• The best way for a reader to get to know your character is to see them in action. This character, for example, could be entering a ballroom, greeting people who in the past had snubbed him and piercing them with his superior wit. The reader would be intrigued. Why would this man act this way? Or he could dive in to rescue a citizen from a band of thugs in a bad part of town. Why is he there? Why is he willing to be involved? Show us whatever it is you want to show us about who this person is, or thinks he or she is right now, by having him or her react to their world. Intrigue us to read more by not telling us why.
  • Avoid large casts of characters in opening scenes. Readers can be confused and/or impatient with too many people to keep track of, especially when they don't know who is important to the story.
  • Don't have your character physically describe themselves, either by looking in a mirror, or by thinking about their appearance. She turned her bewitching blue eyes on her visitor, is, if you turn it into the characters' own thoughts: I turned my bewitching blue eyes on my visitor. How often do you think about the nature and color of your eyes when you look at someone entering your front door? If you can put yourself inside your point of view character's head, see only what they see, feel only what they feel, your reader will be right there with you. And they will want to read on.
  • Know where your story starts. I have this terrible habit of wanting to write prologues full of action. My editor is very smart. She makes me take them out. Writing the prologue puts my head in the right place for the story. Deleting it, doesn't spoil or change the story at all, indeed it leaves a question to be answered later when the reader needs to know the answer. Don't start your story too early. Start where things begin to go wrong, often in a romance at the point the hero and heroine meet.
  • If your book starts with a bang, in the middle of action with conflict, with questions, try to keep the tension going. Don't have your character go off and change their gown, for example, so you can get in some description, while the furious hero waits in the drawing room. Have her confront him right away. Keep the reader wanting to know what is going to happen next and keep things happening.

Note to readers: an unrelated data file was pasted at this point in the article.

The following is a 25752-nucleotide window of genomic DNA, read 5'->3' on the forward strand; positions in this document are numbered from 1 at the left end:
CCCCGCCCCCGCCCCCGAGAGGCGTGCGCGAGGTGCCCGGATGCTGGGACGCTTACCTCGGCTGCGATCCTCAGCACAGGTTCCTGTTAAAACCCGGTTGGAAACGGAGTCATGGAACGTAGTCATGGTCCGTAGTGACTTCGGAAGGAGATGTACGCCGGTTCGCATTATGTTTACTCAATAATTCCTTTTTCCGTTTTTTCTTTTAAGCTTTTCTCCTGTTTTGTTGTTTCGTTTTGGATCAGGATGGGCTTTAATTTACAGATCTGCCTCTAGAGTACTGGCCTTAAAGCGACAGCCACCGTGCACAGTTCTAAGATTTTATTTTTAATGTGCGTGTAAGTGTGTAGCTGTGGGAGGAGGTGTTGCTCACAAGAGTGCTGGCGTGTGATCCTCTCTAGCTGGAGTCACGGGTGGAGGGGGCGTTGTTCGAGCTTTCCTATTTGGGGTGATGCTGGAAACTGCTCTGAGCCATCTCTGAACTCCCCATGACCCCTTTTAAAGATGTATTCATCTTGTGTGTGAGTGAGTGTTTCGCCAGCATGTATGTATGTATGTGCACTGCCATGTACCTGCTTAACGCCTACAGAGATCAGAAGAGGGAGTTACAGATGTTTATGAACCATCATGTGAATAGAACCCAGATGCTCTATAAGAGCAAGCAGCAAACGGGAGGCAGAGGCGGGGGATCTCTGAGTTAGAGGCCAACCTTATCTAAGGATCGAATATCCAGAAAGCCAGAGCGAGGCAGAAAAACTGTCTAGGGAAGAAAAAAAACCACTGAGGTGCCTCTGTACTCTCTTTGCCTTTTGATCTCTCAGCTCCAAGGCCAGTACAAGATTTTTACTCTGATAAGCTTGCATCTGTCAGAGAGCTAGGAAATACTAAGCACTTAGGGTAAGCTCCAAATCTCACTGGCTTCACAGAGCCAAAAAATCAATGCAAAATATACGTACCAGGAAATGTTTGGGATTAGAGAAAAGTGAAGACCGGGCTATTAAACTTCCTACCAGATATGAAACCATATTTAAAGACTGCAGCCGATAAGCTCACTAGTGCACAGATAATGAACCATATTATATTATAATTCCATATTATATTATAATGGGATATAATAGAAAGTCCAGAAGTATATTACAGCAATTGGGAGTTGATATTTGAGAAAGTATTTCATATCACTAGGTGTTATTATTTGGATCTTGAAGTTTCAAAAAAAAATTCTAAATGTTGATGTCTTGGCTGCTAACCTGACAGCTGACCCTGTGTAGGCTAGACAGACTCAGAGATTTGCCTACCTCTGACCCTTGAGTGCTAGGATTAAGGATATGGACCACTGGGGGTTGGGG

• A great first line is wonderful. An art form if done well. If it is followed up by telling and passages of description, its impact is lost.
  • Look at the openings of your favorite authors. What did they do right? Were you bored but only continued reading because you knew in the end they would deliver? Did you skip ahead? Were you breathlessly intrigued? An editor who is breathlessly intrigued by your opening page or two might well buy your book.

Do I perfect openings? No, but I do strive for them and try to keep all these points in my head. I think I spend more time on the opening paragraphs than I do on any other scene in the book. I hope these little pointers will be of as much help to you as they are to me.

Ann writes Regency Historicals for Harlequin. Her next book, The Gamekeeper's Lady is available December 1, 2010. You can find her at her blog or her website
After reading Ann's post, I rushed over to my bookshelf and chose about ten of my recent reads. This is what I came up with ...

1. "They came for her at dawn. Through the long, dark hours Elizabeth had stared from the window at the garden made darker by the rain ..." The Queen's Captive, Barbara Kyle

Why this line? I'm not going to lie, I was sold at, 'They came for her at dawn.' The line is brilliant. Came for who? And why had they come at such an ungodly hour? What has she done, or rather been accused of doing? I want to know.

2. "Every woman should marry for her own advantage since her husband will represent her, as visible as her front door, for the rest of her life." The Other Queen, Philippa Gregory